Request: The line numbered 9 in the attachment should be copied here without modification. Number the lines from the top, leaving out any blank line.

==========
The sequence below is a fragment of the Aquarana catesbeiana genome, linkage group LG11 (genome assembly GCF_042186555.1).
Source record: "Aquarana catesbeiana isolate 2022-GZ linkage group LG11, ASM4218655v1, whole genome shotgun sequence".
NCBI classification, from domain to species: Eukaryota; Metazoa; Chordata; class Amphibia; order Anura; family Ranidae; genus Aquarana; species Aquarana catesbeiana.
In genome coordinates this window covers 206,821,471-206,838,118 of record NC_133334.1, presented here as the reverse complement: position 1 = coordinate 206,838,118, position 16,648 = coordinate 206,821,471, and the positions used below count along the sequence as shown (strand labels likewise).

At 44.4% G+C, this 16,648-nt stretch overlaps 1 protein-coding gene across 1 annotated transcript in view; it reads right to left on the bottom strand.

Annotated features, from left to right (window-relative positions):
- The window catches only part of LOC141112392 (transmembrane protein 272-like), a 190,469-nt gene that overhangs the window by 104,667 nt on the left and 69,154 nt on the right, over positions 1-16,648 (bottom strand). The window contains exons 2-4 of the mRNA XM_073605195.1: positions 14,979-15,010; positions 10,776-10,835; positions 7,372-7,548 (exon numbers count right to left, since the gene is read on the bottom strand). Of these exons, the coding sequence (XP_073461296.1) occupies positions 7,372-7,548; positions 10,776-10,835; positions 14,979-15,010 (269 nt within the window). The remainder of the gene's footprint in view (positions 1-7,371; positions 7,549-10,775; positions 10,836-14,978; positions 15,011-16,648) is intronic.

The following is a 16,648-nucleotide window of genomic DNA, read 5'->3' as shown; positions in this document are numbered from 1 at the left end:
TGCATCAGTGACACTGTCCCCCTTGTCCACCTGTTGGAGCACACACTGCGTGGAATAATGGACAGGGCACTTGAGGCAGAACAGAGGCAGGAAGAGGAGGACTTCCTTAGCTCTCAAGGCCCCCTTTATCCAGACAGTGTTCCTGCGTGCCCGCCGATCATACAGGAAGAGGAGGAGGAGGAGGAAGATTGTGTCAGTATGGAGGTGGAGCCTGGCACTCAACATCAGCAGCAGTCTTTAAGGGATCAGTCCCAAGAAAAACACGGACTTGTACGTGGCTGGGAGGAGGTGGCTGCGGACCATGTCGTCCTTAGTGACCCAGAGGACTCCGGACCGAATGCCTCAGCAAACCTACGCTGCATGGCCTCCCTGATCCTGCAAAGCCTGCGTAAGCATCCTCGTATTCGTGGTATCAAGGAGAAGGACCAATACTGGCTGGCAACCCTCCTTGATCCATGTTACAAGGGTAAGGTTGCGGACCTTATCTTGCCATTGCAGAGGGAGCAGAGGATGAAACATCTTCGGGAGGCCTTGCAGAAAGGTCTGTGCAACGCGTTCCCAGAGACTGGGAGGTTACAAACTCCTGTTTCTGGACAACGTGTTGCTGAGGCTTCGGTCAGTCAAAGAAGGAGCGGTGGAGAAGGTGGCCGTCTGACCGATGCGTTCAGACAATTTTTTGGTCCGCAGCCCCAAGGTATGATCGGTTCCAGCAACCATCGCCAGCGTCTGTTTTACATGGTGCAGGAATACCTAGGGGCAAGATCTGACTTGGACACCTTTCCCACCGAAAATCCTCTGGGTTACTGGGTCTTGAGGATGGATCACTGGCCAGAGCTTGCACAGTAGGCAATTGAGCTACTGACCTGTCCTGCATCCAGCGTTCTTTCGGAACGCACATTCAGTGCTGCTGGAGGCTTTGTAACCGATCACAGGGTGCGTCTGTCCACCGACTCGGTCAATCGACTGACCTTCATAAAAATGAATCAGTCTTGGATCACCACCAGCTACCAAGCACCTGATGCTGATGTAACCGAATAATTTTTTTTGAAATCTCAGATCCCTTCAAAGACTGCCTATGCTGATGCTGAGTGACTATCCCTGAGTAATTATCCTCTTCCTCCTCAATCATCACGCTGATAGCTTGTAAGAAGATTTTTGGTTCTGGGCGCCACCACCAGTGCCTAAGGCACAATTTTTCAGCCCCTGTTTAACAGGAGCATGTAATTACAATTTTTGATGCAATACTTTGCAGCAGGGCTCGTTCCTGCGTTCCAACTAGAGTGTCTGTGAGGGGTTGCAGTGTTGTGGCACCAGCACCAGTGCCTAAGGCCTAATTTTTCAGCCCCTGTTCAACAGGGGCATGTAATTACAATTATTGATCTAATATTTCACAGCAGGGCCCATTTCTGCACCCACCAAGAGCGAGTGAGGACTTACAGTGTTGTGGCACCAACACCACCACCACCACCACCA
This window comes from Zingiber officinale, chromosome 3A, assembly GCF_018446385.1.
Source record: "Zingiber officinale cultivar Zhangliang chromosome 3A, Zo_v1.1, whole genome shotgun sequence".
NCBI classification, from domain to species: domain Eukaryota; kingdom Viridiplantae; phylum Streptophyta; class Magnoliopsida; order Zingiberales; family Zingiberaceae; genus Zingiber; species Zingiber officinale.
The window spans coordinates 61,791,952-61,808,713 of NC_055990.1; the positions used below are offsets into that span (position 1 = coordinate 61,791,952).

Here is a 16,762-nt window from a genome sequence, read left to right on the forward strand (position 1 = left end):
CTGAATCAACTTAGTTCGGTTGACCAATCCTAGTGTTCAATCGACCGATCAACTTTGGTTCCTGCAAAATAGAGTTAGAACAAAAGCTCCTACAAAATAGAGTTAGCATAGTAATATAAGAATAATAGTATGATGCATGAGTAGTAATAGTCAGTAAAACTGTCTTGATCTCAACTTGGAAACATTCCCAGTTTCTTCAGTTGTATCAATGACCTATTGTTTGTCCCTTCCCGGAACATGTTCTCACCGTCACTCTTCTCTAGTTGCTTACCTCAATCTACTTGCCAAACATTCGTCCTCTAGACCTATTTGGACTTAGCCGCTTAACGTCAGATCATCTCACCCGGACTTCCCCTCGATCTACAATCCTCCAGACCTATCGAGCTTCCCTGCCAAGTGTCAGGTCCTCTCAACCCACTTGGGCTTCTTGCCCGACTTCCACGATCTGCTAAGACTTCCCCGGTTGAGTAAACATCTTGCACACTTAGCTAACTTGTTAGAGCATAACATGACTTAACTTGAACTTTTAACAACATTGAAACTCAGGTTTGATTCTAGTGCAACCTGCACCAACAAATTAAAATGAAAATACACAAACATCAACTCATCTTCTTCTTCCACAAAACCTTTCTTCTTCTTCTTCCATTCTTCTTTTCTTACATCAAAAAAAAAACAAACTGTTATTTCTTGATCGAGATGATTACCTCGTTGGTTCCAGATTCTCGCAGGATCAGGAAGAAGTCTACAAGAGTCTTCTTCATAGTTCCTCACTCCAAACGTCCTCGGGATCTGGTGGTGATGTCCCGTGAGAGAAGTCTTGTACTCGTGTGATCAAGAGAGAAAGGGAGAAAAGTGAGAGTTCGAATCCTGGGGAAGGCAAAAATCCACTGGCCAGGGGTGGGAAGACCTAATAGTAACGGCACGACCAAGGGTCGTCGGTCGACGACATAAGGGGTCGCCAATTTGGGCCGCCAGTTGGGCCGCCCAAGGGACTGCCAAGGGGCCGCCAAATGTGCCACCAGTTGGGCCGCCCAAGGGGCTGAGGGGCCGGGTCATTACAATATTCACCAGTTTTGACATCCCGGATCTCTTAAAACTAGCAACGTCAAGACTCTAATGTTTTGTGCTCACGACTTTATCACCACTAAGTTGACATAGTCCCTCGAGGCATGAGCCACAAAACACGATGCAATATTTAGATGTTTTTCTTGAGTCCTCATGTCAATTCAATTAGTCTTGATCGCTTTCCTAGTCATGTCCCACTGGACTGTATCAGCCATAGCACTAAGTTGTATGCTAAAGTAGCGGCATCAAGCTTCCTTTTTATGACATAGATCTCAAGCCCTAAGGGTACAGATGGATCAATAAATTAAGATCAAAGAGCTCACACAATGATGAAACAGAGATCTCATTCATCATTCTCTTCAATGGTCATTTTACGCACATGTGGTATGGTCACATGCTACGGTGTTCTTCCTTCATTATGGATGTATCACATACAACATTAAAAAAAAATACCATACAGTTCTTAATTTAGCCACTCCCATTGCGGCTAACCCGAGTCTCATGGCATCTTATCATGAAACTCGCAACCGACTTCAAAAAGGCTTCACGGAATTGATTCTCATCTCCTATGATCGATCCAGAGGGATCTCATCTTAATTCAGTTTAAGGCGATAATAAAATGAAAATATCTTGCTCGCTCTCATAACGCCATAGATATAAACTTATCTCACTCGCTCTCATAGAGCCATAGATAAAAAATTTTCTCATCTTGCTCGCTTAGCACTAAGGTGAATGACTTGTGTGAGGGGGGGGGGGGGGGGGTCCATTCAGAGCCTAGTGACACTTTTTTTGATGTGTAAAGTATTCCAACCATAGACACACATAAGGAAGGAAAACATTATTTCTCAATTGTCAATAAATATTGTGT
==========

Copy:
TGCATCAGTGACACTGTCCCCCTTGTCCACCTGTTGGAGCACACACTGCGTGGAATAATGGACAGGGCACTTGAGGCAGAACAGAGGCAGGAAGAGGAGGACTTCCTTAGCTCTCAAGGCCCCCTTTATCCAGACAGTGTTCCTGCGTGCCCGCCGATCATACAGGAAGAGGAGGAGGAGGAGGAAGATTGTGTCAGTATGGAGGTGGAGCCTGGCACTCAACATCAGCAGCAGTCTTTAAGGGATCAGTCCCAAGAAAAACACGGACTTGTACGTGGCTGGGAGGAGGTGGCTGCGGACCATGTCGTCCTTAGTGACCCAGAGGACTCCGGACCGAATGCCTCAGCAAACCTACGCTGCATGGCCTCCCTGATCCTGCAAAGCCTGCGTAAGCATCCTCGTATTCGTGGTATCAAGGAGAAGGACCAATACTGGCTGGCAACCCTCCTTGATCCATGTTACAAGGGTAAGGTTGCGGACCTTATCTTGCCATTGCAGAGGGAGCAGAGGATGAAACATCTTCGGGAGGCCTTGCAGAAAGGTCTGTGCAACGCGTTCCCAGAGACTGGGAGGTTACAAACTCCTGTTTCTGGACAACGTGTTGCTGAGGCTTCGGTCAGTCAAAGAAGGAGCGGTGGAGAAGGTGGCCGTCTGACCGATGCGTTCAGACAATTTTTTGGTCCGCAGCCCCAAGGTATGATCGGTTCCAGCAACCATCGCCAGCGTCTGTTTTACATGGTGCAGGAATACCTAGGGGCAAGATCTGACTTGGACACCTTTCCCACCGAAAATCCTCTGGGTTACTGGGTCTTGAGGATGGATCACTGGCCAGAGCTTGCACAGTAGGCAATTGAGCTACTGACCTGTCCTGCATCCAGCGTTCTTTCGGAACGCACATTCAGTGCTGCTGGAGGCTTTGTAACCGATCACAGGGTGCGTCTGTCCACCGACTCGGTCAATCGACTGACCTTCATAAAAATGAATCAGTCTTGGATCACCACCAGCTACCAAGCACCTGATGCTGATGTAACCGAATAATTTTTTTTGAAATCTCAGATCCCTTCAAAGACTGCCTATGCTGATGCTGAGTGACTATCCCTGAGTAATTATCCTCTTCCTCCTCAATCATCACGCTGATAGCTTGTAAGAAGATTTTTGGTTCTGGGCGCCACCACCAGTGCCTAAGGCACAATTTTTCAGCCCCTGTTTAACAGGAGCATGTAATTACAATTTTTGATGCAATACTTTGCAGCAGGGCTCGTTCCTGCGTTCCAACTAGAGTGTCTGTGAGGGGTTGCAGTGTTGTGGCACCAGCACCAGTGCCTAAGGCCTAATTTTTCAGCCCCTGTTCAACAGGGGCATGTAATTACAATTATTGATCTAATATTTCACAGCAGGGCCCATTTCTGCACCCACCAAGAGCGAGTGAGGACTTACAGTGTTGTGGCACCAACACCACCACCACCACCACCA